Cybercriminals can also add fragments of malicious code to open-source solutions to carry out DDoS attacks to bring down media or government websites.

Increased risks with open source software

Read more about the danger of DDoS attacks here.

Open source danger

It should also be noted that open source code has some security costs. Specifically:

  • It is publicly accessible and open. This means that an attacker can easily study it and find vulnerabilities in it. With closed code, they would need to decompile the program, solve the problem of obfuscation and conduct further analysis of proprietary software.
  • There are no guarantees. Open source programs are usually free. And the developer does not bear any responsibility for either the code or the program.
  • From this code, everyone can “assemble” their own program. And an inexperienced programmer may make a program with glitches and bugs, and a cunning hacker will introduce a virus there. Yes, often the working version of the program compiled from the code is “next” to this code. But still, the spread of various versions of open and free software with viruses inside takes place.
  • The source of code and programs is often GitHub. And this is normal, and so it’s accepted. But an inexperienced developer can post an unstable release or source code with serious errors. Even experienced developers sometimes do this.

How to protect yourself

Analysis of the source code for vulnerabilities as one of the elements of improving the security of the IT infrastructure has been relevant before. Today, in an environment where open-source solutions can pose a great danger, scanning freely distributed libraries and applications is becoming mandatory.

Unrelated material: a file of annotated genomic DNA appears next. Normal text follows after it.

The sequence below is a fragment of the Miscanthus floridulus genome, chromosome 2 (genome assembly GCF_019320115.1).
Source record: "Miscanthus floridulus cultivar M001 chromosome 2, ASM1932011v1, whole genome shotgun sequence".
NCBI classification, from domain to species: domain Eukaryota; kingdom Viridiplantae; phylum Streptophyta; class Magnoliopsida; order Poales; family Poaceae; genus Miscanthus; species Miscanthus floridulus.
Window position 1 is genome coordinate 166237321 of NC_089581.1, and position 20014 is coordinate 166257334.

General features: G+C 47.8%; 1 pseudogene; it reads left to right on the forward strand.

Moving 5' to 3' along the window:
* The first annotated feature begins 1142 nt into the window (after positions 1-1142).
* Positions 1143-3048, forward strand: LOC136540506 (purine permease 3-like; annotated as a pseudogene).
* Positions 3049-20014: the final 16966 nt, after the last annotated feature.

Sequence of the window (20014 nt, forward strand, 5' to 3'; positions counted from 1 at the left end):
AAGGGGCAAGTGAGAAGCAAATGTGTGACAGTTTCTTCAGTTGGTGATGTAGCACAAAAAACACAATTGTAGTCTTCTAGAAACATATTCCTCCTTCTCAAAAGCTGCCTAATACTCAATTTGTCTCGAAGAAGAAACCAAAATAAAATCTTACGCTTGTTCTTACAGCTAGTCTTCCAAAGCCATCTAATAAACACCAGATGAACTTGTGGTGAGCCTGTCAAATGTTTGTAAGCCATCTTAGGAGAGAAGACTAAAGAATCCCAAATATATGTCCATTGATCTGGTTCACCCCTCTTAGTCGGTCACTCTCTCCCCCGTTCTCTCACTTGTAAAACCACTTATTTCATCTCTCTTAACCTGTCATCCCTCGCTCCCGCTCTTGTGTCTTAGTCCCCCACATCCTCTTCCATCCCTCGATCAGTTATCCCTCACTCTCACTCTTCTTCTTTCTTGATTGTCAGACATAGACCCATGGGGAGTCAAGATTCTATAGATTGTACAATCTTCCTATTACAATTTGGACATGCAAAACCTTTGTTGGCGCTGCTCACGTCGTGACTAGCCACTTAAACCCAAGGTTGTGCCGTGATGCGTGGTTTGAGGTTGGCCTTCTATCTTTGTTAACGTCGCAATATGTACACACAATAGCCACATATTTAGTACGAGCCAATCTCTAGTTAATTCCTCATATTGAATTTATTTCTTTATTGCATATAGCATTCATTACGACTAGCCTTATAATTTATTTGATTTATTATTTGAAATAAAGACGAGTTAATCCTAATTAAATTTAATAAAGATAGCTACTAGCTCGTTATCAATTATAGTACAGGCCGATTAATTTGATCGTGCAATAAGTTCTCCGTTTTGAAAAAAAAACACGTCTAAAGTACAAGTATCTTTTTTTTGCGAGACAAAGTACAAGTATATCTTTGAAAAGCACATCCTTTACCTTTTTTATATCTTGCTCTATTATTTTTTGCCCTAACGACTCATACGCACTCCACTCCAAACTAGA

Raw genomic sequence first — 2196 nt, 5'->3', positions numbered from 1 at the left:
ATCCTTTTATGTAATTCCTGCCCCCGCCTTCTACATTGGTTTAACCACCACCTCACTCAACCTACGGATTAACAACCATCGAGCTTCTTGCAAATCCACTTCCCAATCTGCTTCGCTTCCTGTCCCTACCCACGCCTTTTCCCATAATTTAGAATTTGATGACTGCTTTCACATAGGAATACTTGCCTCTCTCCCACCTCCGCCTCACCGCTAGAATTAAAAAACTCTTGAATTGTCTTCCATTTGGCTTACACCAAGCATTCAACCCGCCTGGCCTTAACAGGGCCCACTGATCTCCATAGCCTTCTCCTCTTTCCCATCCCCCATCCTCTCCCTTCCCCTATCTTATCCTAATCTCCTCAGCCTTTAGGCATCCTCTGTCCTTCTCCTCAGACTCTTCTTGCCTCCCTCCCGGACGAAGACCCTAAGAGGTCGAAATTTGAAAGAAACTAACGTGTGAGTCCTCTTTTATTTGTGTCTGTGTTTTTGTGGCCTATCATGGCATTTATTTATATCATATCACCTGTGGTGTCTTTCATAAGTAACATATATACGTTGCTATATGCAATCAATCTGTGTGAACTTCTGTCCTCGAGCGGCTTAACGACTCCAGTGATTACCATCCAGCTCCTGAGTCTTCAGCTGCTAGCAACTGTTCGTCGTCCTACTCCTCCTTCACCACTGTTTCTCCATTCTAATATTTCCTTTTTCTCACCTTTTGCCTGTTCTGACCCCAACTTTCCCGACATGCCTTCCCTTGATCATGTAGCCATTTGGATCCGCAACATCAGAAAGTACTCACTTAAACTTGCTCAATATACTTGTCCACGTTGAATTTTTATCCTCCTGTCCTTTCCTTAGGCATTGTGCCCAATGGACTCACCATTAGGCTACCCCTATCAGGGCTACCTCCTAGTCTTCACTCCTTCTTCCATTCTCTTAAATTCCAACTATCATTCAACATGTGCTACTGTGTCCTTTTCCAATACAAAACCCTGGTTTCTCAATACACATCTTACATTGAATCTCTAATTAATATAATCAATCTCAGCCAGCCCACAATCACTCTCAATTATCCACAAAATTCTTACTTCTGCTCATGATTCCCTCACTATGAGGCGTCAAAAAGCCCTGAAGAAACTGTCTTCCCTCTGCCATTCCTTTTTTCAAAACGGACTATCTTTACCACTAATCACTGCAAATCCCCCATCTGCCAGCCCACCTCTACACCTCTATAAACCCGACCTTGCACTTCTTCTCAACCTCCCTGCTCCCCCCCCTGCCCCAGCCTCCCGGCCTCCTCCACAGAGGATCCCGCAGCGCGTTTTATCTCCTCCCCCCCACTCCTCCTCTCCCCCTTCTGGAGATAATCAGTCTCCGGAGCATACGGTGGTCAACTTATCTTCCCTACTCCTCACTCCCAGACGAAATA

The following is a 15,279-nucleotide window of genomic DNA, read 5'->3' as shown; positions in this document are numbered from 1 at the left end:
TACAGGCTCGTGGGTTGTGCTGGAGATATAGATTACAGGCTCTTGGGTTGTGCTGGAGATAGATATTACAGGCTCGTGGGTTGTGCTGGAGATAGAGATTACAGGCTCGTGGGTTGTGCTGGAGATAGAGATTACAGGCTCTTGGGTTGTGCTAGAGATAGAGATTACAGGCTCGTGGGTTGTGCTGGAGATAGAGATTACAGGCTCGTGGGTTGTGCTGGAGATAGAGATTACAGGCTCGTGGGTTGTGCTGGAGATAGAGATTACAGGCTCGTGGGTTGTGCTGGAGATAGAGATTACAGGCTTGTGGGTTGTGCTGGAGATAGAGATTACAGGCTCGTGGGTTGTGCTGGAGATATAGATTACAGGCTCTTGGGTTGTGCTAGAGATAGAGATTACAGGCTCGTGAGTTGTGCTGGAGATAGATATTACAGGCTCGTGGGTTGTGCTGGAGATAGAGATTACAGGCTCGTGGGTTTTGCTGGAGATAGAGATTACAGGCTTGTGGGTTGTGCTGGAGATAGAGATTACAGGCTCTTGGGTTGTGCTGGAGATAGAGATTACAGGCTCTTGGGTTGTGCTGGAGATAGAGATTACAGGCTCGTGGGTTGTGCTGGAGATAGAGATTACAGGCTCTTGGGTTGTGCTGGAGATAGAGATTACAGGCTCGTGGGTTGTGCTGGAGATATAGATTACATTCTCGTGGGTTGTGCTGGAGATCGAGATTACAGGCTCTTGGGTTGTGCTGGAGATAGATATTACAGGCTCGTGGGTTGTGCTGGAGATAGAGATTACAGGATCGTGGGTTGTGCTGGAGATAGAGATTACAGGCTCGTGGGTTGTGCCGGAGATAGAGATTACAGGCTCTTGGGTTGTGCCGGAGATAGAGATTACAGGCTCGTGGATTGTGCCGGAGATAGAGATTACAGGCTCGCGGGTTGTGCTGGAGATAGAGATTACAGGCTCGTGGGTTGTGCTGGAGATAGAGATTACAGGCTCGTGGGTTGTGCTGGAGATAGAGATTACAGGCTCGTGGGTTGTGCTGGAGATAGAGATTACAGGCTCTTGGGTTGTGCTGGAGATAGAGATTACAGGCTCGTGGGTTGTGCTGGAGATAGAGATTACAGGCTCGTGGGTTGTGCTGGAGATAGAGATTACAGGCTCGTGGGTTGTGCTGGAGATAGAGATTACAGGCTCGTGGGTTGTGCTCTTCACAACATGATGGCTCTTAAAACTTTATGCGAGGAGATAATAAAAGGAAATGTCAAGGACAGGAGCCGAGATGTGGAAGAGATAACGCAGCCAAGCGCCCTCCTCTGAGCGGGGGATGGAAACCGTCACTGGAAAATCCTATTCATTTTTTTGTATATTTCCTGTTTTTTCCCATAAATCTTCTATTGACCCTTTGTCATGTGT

In companies that develop software themselves, the best option is to implement secure development processes. The central element of these processes must be an advanced code analyzer that supports many programming languages and uses complex effective algorithms for finding vulnerabilities and undeclared features.

Protection from open source danger

If the company uses open source software or software that contains open source components, it is important to check it regularly with a reliable scanner. Ideally, it will be a tool with an intuitive interface that does not require a user who is experience in development. 

Most likely, it will not be a programmer who will work with the analyzer, but an employee of the security team who, based on the results of the scan, should receive comprehensive information about the threat level and recommendations for eliminating vulnerabilities.

In both cases, minimizing the number of false positives is of great importance. If they are frequent, the use of the analysis tool will increase the burden on both developers and information security specialists. 

The structured process of obtaining up-to-date information about cyber threats from various sources allows you to respond on time to the emergence of new vulnerabilities and promptly add new rules for their search to the code analysis tool.


Just as it is impossible to imagine the modern world without digital tools, so it is impossible to imagine the modern development of these very tools without the widespread use of Open Source. 

The main thing is to take into account the increased risks associated with free software and freely distributed libraries, and use advanced software solutions to find vulnerabilities and eliminate them.

Open source programs should be trusted as well as closed source programs. Open source code is not an advantage of the program, but its feature.

What does the future web look like? Find out more here.